Guardian staff and agencies
Vice-President Mike Pence began a visit to Israel on Sunday, after a tense meeting in Jordan in which King Abdullah appealed for an effort to “rebuild trust and confidence” shattered by US recognition of Jerusalem as Israel’s capital.
Israel’s prime minister, Benjamin Netanyahu, praised Pence as a “great friend”.
Pence was welcomed at Tel Aviv’s Ben-Gurion airport by Israel’s tourism minister. He made no statement to reporters before travelling on to Jerusalem, having arrived from Jordan on a US military plane after visiting American troops on the Syrian border.
It is the highest-level US visit to the region since Donald Trump made his Jerusalem declaration on 6 December and promised to begin the process of moving the US embassy to the city.
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In Jordan, Pence tried to reassure Abdullah the US was committed to restarting peace talks and to a two-state solution to the Israeli-Palestinian conflict, if both sides agreed.
Such a caveat deviates from longstanding US policy, which is that a two-state solution is the only possible outcome of any peace deal.
Trump’s announcement on Jerusalem drew condemnation across the Arab world and infuriated the Palestinians, who seek the Israeli-annexed eastern sector of the city as a future capital. They accused the US of siding with Israel and said Washington can no longer serve as a mediator.
Trump’s policy shift posed a dilemma for Abdullah, a staunch US ally who derives his political legitimacy in large part from the Hashemite dynasty’s role as guardian of a key Muslim site in Jerusalem.
Any perceived threat to Muslim claims in the city is therefore seen as a challenge to Jordan, where a large segment of the population is of Palestinian origin.
Pence told Abdullah the US has committed “to continue to respect Jordan’s role as the custodian of holy sites, that we take no position on boundaries and final status”.
After meeting US troops, to whom he delivered a strong denunciation of Democratic tactics in the federal government shutdown in Washington, Pence told reporters he and Abdullah had “a very frank discussion”.
“Look, friends occasionally have disagreements and we agreed to disagree on the decision by the United States to recognize Jerusalem as the capital of Israel,” he said. “But what we agreed on was the need for all parties to come back to the table.
“The Palestinian Authority has been absent from direct negotiations since 2014. And I hope I impressed upon King Abdullah our earnest desire to restart the peace process.”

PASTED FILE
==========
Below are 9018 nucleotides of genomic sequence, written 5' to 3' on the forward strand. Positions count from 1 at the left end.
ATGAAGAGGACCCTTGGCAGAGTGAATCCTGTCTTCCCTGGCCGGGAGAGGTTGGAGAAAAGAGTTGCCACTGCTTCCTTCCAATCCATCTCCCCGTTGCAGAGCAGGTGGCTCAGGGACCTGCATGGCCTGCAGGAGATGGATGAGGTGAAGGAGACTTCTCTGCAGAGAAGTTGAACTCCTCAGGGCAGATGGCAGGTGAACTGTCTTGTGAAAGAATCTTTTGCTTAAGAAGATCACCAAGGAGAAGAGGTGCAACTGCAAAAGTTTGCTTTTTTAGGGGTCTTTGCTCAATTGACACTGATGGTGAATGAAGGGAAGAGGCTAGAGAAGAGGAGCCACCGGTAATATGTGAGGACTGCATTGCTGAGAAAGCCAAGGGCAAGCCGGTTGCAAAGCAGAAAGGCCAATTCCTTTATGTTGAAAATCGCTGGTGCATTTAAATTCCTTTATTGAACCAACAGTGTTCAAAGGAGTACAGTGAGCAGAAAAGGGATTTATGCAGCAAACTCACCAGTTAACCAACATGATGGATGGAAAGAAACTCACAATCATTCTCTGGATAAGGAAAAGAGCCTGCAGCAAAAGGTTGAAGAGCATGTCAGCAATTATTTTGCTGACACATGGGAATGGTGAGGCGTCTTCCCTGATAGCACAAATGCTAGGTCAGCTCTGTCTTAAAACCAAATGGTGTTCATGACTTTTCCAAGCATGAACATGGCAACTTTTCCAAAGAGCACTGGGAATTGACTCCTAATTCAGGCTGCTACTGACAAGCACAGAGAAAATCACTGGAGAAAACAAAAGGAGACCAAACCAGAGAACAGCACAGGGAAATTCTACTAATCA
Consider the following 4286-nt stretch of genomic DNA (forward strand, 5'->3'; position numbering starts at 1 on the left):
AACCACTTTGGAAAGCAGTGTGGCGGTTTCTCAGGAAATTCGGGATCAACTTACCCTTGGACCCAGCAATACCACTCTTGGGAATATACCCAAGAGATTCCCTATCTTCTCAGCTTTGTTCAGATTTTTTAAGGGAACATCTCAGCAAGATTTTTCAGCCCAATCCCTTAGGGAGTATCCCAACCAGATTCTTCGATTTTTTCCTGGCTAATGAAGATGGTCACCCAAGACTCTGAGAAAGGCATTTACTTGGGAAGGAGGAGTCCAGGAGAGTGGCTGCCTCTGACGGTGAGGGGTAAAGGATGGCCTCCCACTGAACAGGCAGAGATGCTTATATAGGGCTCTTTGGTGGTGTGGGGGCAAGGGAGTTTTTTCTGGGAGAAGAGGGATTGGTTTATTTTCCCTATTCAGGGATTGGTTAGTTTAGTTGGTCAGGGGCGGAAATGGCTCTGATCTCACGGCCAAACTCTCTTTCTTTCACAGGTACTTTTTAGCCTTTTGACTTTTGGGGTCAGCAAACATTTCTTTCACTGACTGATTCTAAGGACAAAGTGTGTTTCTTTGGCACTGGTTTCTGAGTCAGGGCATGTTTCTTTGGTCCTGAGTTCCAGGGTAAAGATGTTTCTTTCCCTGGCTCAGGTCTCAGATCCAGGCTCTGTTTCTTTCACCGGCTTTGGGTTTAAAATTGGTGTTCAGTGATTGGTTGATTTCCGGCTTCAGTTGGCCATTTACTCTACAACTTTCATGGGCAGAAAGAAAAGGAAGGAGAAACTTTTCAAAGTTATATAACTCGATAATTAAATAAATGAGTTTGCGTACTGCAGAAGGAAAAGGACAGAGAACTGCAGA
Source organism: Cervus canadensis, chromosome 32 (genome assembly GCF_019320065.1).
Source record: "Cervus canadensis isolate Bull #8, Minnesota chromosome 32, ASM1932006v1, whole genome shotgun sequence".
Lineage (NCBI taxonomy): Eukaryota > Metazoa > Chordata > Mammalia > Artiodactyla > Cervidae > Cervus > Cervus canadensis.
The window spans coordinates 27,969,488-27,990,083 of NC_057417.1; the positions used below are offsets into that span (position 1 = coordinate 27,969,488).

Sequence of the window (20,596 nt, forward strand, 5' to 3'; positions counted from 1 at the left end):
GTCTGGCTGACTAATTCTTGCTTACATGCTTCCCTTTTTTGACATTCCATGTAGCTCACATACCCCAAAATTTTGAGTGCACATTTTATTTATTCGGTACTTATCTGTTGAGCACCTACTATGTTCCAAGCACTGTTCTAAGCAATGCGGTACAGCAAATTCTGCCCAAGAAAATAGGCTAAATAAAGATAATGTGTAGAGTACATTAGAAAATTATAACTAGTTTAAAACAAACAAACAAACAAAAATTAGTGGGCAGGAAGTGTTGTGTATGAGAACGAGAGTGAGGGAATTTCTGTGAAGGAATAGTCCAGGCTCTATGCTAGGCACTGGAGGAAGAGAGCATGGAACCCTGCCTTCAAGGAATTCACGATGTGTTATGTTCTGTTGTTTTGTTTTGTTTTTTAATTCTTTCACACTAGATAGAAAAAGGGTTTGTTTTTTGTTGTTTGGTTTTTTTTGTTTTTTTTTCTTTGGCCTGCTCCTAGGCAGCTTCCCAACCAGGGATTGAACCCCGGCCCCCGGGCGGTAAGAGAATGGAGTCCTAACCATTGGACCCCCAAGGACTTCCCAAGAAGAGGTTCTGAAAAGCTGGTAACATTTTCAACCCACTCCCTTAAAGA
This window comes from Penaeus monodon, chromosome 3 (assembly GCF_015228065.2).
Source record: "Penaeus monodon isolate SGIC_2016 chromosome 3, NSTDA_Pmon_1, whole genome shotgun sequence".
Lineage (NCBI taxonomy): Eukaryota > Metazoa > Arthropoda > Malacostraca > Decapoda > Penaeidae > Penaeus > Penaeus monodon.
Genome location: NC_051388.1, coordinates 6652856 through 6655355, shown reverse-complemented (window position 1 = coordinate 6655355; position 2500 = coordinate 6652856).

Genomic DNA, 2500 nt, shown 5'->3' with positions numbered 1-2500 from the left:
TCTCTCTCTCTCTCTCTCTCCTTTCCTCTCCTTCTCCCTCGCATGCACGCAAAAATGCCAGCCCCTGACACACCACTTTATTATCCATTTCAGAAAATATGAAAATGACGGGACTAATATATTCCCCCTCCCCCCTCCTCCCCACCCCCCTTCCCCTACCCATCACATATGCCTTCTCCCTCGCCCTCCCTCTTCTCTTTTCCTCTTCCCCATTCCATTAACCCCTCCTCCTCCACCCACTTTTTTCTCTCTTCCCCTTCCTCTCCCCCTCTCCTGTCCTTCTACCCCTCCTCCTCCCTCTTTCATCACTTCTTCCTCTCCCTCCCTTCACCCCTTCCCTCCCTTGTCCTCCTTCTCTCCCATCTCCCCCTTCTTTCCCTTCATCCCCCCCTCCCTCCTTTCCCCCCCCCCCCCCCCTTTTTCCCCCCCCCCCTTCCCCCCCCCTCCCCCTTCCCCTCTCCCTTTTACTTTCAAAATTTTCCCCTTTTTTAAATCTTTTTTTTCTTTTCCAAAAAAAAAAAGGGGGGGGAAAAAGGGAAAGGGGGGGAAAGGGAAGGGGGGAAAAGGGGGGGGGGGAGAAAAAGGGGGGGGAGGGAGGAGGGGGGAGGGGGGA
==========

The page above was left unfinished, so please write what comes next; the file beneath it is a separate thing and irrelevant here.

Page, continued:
Abdullah expressed concerns about the regional fallout from the Jerusalem decision.
“Today we have a major challenge to overcome, especially with some of the rising frustrations,” he said.
Abdullah described the Pence visit as a mission “to rebuild trust and confidence” in getting to a two-state solution, in which a state of Palestine would be established in the West Bank, Gaza Strip and East Jerusalem, lands captured by Israel in 1967.
With the Palestinians boycotting Pence, the Israel visit provides little obvious opportunity to build bridges. But it does give Pence, a conservative Christian, and Netanyahu, a rightwinger who has hailed US evangelicals for their support, an opportunity to shine a spotlight on their warm relationship.
Addressing his cabinet on Sunday, Netanyahu said Pence was a “great friend of the state of Israel” and said they would discuss US efforts “to halt Iran’s aggression, the Iranian nuclear programme, and ways to advance peace and security in the region”.
“Anyone who truly wants to fulfil those goals knows there is no substitute to the United States’ leadership,” Netanyahu said.
The Palestinian president, Mahmoud Abbas, who called Trump’s declaration a “slap in the face”, left for an overseas visit before Pence arrived.
A senior official said Abbas would on Monday ask the European Union to officially recognise the state of Palestine when he meets foreign ministers from the bloc.
Palestinian foreign minister Riad al-Malki said Abbas will tell the EU it should take the step “as a way to respond” to Trump’s decision to recognise Jerusalem. Abbas will also “reiterate his commitment to the peace process” in the Middle East, Malki said in an interview with AFP in Brussels.